Te Pou Theatre Website, Global

03/09/2020 - 06/09/2020

Kōanga Festival 2020

Production Details

It is 4000 years from now and only Māori survive, but why and how? Belz takes ridiculous theories of the past waaaaay into the future to reflect on today.

Released 3 September 2020 
Radio Play available on our Kōanga Festival Podcast


“I certify that the above is as literal a translation of the Treaty of Waitangi as the idiom of the language will admit of.” Henry Williams 

– Wow, right?

Inspired by this cover-note to the ‘first’ and worst attempt at lawful cohesion between Māori and Pākeha, six Māori playwrights present a collection of imaginative and satirical short plays.

WHYTANGI is a fun and cheeky bilingual collection that respond to this ratchet assessment of te reo Māori, the perils of translation, the impact of our treaty partnership and also – what would it be like if the tables were turned?!

This collection of short works, originally conceived for the stage will be presented in short digital theatre experiences, offering different opportunities to engage with theatre at a distance.

All Whytangi?? shows are free to watch and listen to. Follow us on Facebook, Instagram and Youtube to see all releases.

Theatre , Audio (podcast) ,

10 mins

Gotta love this upside-down colonialisation+genocide yarn

Review by Steve La Hood 05th Sep 2020

What if it was Māori who dunnit?  

What if they’re not the Chosen Ones (on-ess), but really nga kākano kino?  

And thousands of years later, they’re struggling to maintain control of the narrative…  

Because the Truth is a bit Shit, nei?  

Holy Winston!  

Gotta love this upside-down colonialisation+genocide yarn.

Love the archival flashback to 2035 outside Middlemore Hospital (too soon?)

I’ll be careful how I use ‘tuku (a)(na)’ as a verb from now on.

Alfred E Neumann lol

“Wot? Me Worry? I can blame it on my Tupuna… I mean it’s gotta be hundreds of grandfathers eh?”

[To decode this review, listen to this 14 minute audio play on – ed]


Make a comment

Packs a punch as we laugh out loud

Review by John Smythe 05th Sep 2020

Albert Belz has tossed a massive ‘what if?’ into the Whytangi?? (you know wai!!) pot with The Chosen Ones. “It is the year 4000,” a narrator intones. “The Earth has healed since the Great Virus of 2035 that wiped out almost all the planet except for Māori” – meaning all human life except for Māori.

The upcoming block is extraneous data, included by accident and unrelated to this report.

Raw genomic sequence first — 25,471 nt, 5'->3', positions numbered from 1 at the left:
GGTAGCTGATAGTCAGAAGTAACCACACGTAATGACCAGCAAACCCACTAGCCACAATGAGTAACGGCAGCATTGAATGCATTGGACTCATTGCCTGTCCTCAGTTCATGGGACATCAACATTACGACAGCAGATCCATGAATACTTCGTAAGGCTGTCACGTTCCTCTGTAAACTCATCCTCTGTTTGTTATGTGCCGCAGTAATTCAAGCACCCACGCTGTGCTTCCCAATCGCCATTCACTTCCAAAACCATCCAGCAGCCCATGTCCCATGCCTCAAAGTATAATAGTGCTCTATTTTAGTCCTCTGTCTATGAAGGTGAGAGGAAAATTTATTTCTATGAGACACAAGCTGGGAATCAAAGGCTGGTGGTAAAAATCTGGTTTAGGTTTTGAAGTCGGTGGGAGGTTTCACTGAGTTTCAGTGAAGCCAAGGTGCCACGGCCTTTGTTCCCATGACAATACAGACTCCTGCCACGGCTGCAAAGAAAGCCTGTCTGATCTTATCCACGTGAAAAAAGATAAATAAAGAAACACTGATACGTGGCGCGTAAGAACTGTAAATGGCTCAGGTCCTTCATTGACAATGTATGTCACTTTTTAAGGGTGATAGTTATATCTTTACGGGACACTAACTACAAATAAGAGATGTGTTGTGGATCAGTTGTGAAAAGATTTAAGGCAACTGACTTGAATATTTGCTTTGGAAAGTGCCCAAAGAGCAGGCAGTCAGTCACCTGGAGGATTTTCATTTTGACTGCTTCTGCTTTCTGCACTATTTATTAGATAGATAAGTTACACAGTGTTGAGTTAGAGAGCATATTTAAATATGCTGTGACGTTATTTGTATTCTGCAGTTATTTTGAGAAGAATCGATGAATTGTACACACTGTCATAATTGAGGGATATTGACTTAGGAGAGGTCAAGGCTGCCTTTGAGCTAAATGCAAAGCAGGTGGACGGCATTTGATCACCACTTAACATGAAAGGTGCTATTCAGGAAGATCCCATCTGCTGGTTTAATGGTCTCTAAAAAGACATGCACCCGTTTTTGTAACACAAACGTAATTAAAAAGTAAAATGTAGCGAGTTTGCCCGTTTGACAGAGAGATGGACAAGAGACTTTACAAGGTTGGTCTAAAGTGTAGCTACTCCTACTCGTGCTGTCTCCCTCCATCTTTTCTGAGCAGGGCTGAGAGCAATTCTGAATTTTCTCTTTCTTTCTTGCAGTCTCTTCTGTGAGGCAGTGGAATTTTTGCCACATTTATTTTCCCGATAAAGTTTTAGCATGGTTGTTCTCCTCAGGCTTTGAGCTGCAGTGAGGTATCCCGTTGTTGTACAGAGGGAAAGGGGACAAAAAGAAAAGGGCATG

Only now – having lived sustainably off the land for generations supported by the best of the ancient technologies – are Māori exploring beyond their known world and excavating the ruins of collapsed cities “to rediscover the planet that once was.” Paora (Tyler Wilson-Kokiri), Wepu (Tuakoi Ohia), Taina (Mataara Stokes) and Piwai (Manuka Luiten-Apirana) are at the forefront of the intrepid investigations.

A Holy Book has established their status as “God’s Chosen Ones” and “Holy Winston!” is their favoured exclamation. Replicating the way the colonisers of old mispronounced native languages, ‘ones’ is pronounced as a te reo word, as are the likes of ‘no’, ‘too’ and ‘spoke’, and ‘wh’ is often aspirated in words like ‘what’. Belz ‘turns the tables’ with a wit that gains a keener edge as his short sharp play proceeds.

Discoveries from the year 2000, involving an ancient device for writing, recording and communication, and including a Harry Potter book that is assumed to be factual history, lead to amusingly false conclusions about how teenagers lived all those millennia ago. But it’s a decoded 2035 disc that lifts the lid on past events that shock the questing quartet.

A live news report from outside Auckland’s Middlemore Hospital blends horror with wicked black comedy. As for the radical activist’s speech outside The Beehive in Wellington, and the conclusions that must be drawn from that … What is to be done with this new knowledge? Who gets to “control the narrative” – and how?

We can take this as a clever satirical sketch or as a provocation for a wider kōrerorero. Either way The Chosen Ones packs a punch as we laugh out loud.

Listen here


Make a comment

Wellingon City Council
Aotearoa Gaming Trust
Creative NZ
Auckland City Council